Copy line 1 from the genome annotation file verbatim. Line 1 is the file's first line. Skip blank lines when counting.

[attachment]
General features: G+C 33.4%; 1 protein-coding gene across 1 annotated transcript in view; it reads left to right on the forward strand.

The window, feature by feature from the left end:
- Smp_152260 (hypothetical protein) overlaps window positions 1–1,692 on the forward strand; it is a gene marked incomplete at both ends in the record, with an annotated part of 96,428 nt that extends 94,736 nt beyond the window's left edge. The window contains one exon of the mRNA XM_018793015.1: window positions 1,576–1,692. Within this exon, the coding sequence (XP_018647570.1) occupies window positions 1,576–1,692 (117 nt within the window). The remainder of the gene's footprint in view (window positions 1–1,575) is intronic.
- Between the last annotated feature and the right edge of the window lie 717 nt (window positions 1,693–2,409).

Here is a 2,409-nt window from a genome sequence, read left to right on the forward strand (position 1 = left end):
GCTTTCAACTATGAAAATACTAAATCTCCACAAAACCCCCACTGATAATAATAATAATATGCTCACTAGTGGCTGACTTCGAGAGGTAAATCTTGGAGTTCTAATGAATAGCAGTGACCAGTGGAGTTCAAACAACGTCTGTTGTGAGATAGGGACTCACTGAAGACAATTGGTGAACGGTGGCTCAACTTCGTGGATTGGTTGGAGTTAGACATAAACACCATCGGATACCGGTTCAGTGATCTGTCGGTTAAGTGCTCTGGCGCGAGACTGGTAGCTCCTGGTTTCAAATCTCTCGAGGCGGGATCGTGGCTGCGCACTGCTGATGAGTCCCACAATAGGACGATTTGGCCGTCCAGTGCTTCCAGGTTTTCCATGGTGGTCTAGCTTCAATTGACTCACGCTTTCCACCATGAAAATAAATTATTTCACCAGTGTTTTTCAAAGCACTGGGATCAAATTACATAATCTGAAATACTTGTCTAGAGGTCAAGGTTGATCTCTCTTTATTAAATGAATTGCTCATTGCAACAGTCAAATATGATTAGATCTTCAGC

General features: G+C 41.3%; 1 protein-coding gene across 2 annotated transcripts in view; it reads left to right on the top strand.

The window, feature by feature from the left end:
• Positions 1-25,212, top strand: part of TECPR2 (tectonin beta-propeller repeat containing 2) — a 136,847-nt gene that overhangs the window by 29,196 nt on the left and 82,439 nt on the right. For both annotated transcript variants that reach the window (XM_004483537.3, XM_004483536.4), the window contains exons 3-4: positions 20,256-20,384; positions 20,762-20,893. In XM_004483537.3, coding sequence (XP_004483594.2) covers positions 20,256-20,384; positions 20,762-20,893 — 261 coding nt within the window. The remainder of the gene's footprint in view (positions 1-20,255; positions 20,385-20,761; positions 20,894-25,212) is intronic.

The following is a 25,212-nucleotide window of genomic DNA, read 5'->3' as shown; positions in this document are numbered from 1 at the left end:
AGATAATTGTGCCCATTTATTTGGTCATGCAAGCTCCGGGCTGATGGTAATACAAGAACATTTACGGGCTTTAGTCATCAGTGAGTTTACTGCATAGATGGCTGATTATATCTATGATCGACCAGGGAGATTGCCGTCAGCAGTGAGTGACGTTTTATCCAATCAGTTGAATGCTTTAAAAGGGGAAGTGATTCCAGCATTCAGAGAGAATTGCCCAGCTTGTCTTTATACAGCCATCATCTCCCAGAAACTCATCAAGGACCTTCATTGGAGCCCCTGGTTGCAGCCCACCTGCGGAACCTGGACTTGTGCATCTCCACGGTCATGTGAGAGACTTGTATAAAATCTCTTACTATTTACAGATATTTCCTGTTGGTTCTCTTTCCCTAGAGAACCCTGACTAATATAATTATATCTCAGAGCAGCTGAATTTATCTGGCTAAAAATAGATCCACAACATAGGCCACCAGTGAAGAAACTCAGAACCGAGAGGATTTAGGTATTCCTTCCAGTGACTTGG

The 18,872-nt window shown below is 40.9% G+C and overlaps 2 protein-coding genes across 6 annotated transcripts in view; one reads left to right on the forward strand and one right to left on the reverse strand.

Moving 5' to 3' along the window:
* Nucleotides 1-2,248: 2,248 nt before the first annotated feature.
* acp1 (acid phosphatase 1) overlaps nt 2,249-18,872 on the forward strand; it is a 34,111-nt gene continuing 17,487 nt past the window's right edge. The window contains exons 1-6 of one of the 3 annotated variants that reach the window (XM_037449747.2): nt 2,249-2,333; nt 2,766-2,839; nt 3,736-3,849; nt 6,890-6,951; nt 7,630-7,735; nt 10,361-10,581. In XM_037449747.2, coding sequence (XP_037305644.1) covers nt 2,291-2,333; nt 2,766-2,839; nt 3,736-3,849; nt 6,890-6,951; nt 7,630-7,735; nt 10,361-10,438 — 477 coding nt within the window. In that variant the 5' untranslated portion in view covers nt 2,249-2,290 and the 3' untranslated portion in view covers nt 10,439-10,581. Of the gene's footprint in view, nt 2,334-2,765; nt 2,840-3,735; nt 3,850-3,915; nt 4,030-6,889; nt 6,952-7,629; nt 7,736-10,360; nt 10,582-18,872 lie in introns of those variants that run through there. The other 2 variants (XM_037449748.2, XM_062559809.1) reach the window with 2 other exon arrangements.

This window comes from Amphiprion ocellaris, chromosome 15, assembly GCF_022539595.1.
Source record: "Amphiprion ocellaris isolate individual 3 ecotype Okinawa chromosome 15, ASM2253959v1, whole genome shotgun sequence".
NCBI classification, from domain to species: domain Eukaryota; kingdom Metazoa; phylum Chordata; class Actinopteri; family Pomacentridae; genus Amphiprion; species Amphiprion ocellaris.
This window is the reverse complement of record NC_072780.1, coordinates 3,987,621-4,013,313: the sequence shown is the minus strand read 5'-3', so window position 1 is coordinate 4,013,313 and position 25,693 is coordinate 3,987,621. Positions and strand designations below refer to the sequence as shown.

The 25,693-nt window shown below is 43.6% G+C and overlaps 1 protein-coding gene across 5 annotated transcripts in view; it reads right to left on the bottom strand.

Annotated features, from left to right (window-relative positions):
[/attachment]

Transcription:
General features: G+C 33.4%; 1 protein-coding gene across 1 annotated transcript in view; it reads left to right on the forward strand.